• August 4, 2015

    We Celebrate Her: Natalie Campbell, Entrepreneur & Non-Executive Director

    This week we honour a phenomenal lady, Natalie Campbell, Social entrepreneur, author and non-executive director from north-west London. Natalie, 31, was recently awarded the prestigious 35 under 35 award by Management Today. Natalie is a Partner at A Very Good Company, a Social Innovation and Campaigns agency she co-founded in 2010. The company vision is to create a world where people can feel good, do good and live better. This is achieved through helping clients such as Virgin Media, Marks and Spencer and Channel 4 to do well by doing good. She is also Director of ‘Creates’, a business incubator for creative startups, Trustee of UnLtd, The Foundation for Social Entrepreneurs and Big Lottery UK Fund and formally a Board Member of Wayra UnLtd a tech for good accelerator programme run by O2 Telefonica.

    Nat at work

    Natalie is a Fellow of the Royal Society of Arts (RSA), Clore Social Leadership Programme and the Winston Churchill Memorial Trust. For the latter, she undertook a research project to explore how social entrepreneurship builds better communities in Canada, the USA and Brazil.

    Natalie’s first book, Seven Steps to Running a Successful Business, was published by HarperCollins in May 2014.

    In May 2016 Natalie will be running for public office, specifically a seat on the London Assembly, the committee that holds the Mayor of London to account.

    What kind of woman are you?
    That’s a hard question, I know different people would say polar opposite things but the headlines would be a sassy, ambitious, low-stress one. Even though I know what I want to achieve I tend to take each day as it comes, if the plan changes as a result that is fine but I never compromise on moving forward.

    What do you do for a living?
    I do things that enable me to help other people feel good, do good and live better. This is primarily achieved through my social innovation agency A Very Good Company. I also sit on various boards, UnLtd and NCVYS and Big Lottery Fund UK to name a few. It’s hard to explain what I actually do because no day is ever the same but the intent is, that never changes.

    How did you become a business woman?
    Hard work, insane focus and a lot of seemly ‘directional mistake’s that help me move in the right direction. I had my first job before I was legally allowed to work and I had my first shift lined up in retail before my NI number came through. That spirit drove me to start my first business at 19 and by 21 I had Morgan De Toi retail franchise.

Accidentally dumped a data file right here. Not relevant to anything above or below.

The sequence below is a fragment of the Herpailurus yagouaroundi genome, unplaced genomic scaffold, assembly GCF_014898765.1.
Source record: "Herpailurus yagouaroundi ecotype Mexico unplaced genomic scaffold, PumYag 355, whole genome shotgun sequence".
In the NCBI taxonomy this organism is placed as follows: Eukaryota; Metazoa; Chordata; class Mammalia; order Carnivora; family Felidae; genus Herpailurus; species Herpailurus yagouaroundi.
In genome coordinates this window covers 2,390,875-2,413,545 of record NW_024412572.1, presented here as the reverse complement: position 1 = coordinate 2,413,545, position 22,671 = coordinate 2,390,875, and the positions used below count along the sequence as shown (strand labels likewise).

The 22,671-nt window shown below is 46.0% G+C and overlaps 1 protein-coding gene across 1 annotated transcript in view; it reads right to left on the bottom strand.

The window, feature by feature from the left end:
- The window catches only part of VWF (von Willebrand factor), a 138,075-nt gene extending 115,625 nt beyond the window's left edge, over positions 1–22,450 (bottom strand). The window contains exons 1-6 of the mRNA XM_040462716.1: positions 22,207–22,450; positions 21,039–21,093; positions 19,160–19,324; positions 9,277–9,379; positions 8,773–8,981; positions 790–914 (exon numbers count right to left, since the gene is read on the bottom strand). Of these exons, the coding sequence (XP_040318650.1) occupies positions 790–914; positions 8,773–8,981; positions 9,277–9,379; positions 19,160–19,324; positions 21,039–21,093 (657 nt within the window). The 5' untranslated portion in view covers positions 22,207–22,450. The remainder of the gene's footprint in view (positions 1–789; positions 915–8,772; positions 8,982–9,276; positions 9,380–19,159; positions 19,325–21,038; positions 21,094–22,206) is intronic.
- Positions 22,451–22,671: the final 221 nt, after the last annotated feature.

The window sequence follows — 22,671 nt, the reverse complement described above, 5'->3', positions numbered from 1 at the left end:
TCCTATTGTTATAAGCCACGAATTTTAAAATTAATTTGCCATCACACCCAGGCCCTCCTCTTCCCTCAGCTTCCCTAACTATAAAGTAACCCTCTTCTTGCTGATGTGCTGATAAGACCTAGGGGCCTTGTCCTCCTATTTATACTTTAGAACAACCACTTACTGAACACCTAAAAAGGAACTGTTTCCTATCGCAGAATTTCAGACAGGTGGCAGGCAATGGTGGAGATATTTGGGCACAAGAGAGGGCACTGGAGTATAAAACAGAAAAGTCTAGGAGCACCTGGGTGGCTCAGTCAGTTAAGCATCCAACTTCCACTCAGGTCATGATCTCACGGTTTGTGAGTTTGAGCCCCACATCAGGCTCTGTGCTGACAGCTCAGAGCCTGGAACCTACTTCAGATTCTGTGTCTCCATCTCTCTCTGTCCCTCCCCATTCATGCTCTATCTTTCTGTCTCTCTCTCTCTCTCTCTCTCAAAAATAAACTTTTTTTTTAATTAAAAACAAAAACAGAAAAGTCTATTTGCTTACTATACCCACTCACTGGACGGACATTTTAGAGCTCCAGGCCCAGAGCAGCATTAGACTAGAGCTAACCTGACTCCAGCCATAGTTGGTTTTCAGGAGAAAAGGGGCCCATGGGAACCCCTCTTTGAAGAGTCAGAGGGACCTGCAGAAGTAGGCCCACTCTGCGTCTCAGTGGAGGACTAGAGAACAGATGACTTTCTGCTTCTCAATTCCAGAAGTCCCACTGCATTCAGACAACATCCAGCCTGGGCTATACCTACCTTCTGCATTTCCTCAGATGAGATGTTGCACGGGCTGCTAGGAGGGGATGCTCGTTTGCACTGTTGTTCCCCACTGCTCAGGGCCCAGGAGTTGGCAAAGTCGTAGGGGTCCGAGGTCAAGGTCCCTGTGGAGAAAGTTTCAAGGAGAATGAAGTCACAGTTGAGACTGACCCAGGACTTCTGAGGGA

How do you get clarity when challenges and stormy periods arise?
    I love the phrase, ‘you create the weather’. When things aren’t going well I stop and think ‘how can I create the weather or at least learn how to deal with the rain?’. I also think a) you’re alive b) you always have a choice and c) will this matter tomorrow, next week, month or year. That gives instant clarity over a situation because it changes my relationship to the challenge or issue. Basically if death isn’t the end result then I can deal with anything.

    Nat a very good week 2

    How did you gain the confidence to make your dreams a reality?
    Practice. There is no other word for it. Do what you think is right, practice doing it again and again and then practice some more. One day it’s no longer practice. It just is.

    Which person do you admire the most and why?
    There is no one person, it’s lots of people at different times. Some people I admire for the way they carry themselves, with grace and confidence but I know nothing about their business acumen. Other people are known assholes but I admire their business conviction and the company they run. I take the examples I need, when I need them.

    What Kind of teenager were you?

    A shy but bolshie one. I am naturally introverted so my teenage years were spent hanging out with my loud, crazy friends being the shy one in the corner. I knew I wanted to be a CEO at 15 but I started interning at 13 so I guess I was quite business focused then too.

    What has been the lowest point in your career?
    A low point is always connected to loss. The loss of my first business because the franchise owner declared bankruptcy. The loss of my first business partner when she decided not to come back. The loss of my sense of self a couple years into running AVGC. But with every loss there is a gain. I gained a story to tell about business and retailing, I gained a new business partner and I gained a full appreciation for what I want to do with my life.

    Nat and Kate

    What has been the highlight of your career?
    Sitting in my office with my team around me cooking up ideas for clients, the buzz, the laughter, the sense of pride. There is nothing like it. At the moment everyday is a highlight as I get to share in the successes of the businesses I mentor.

    What is your biggest regret?
    I have none. Everything happens for a reason so I shrug off issues quite easily. If anything comes close it would be that I didn’t enjoy being in the moment as much as I could have because I was already refocusing on the next thing.

    Can you complete this sentence ‘What I know is that…..”life either happens to you or you happen to life and therefore you live on your own terms”

    Fire round questions:
    Favourite book: The Monk Who Sold his Ferrari
    Favourite quote: Live, Love, Laugh or anything by Eleanor Roosevelt and Amelia Earhart
    Last time you laughed: This morning watching videos on Facebook, my last gut laugh was dancing around my friend’s flat with Aperol Spritz in hand to ASAP Rocky

    To find out more about Natalie’s business, A Very good Company click here

    Check out Natalie’s blog, How she moves here

    Follow Natalie on Twitter @NatDCampbell

     

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